Thursday, November 02, 2006

A labor of love... and money

Unit Labor Costs, one of the stats I view as critical in the analysis of inflation, came in higher than expected this morning: +3.8% vs. survey of 3.4%. Productivity was also below expectations: 0.0% vs. 1.0% surveyed. ULC for 2Q was also revised higher from 4.9% to 5.4%.

The bond market is mildly lower: down about 1/8. I'm surprised its not down more. My suspicion is that the bond bulls are focusing on the trend for ULC more so than the number itself. Witness the graph! The green line is the stat and the yellow is a four quarter moving average.

So while the 3Q ULC rise is well above the 15-year average of 1.74%, it has also decelerated two quarters in a row. Visually, it doesn't look like this is a figure that goes through short-term trends. In other words, it seems to accelerate one quarter then decelerate the other. In fact, only 26% of periods did the change in ULC show the same sign two quarters in a row.

The moving average is more telling. Note that the ULC is calculated on a quarterly basis and then annualized, so a four quarter moving average gives us a good full-year picture. The MA shows more apparent trends. During the deflation scare of 2001-2002, we did indeed see weak ULC figures. Today, we are obviously on an upswing. In fact, the MA is currently 5.30%, matched in this time series only by 5.35% in 3Q 2000.

If the dollars paid to laborers are rising at a 5.3% clip, the marginal propensity to consume is about 100% (i.e. consumers spend every additional dollar they earn), and output of consumer goods is growing below 5.3%, then consumer prices must increase. Even a monetarist such as myself can agree to this more Keynesian approach, because its simple math.

If you hold goods available for sale constant, but increase the dollars consumers have to spend, then the price of those goods must rise. It follows that if you increase the dollars consumers have to spend at a faster pace than output increases, then prices must rise.

Monetarists believe that inflation is always and everywhere a monetary phenomenon. But in real life, its tough to tell what the relevant money supply is. For example, if the Fed puts more money into circulation, but some foreign central bank decides to put an equal amount of dollars into a vault to maintain a currency peg, money available to the economy hasn't really changed at all. So we're forced to look at indicators of increasing money supply, such as rising labor costs.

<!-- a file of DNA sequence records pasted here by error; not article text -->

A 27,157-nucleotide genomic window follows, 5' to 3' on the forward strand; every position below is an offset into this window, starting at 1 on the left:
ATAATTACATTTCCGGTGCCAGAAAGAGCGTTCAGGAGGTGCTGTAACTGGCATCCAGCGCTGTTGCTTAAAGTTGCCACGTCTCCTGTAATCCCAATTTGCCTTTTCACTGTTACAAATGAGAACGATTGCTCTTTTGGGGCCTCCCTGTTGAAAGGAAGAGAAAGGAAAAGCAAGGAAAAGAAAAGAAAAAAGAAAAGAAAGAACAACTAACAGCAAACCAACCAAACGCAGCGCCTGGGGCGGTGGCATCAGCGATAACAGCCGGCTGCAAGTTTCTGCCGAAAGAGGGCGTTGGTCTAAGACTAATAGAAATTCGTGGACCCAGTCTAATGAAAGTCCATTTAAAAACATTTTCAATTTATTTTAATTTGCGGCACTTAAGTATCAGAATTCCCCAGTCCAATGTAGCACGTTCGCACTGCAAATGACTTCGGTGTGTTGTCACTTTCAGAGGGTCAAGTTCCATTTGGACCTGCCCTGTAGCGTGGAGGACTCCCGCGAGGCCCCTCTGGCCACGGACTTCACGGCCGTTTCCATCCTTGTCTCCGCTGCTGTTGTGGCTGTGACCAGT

In real life, my simple Keynesian math example gets a little complicated, because you have to consider availability of imports, which are fluid. But in my mind, as long as ULC is growing faster than 3% or so, core PCE will stay above the Fed's comfort zone. I can’t see the Fed cutting in this environment.


Richard said...

I agree with the basic thrust of your post (wages go up -> inflation) but your example, as I am sure you know, gets more than a little complicated with spending on services (especially with the growing availability of imported services thanks to the internet).

BTW - with the massive popularity of consumer debt right now, have you considered the amusing possibility that people's MPC may be >100%? I know several people who got a pay raise and promptly bought something large on credit such that their repayments were equal to, and on one occasion greater than, their raise. But that's why I got in to behavioural economics at university rather than the hard stuff.


Tom G. said...

I think its clear that the MPC has been higher than 100% in the last 2-3 years. Whether its higher than that now, with no wealth effect from housing, we'll have to see. I suspect it will remain very close to 100% regardless.

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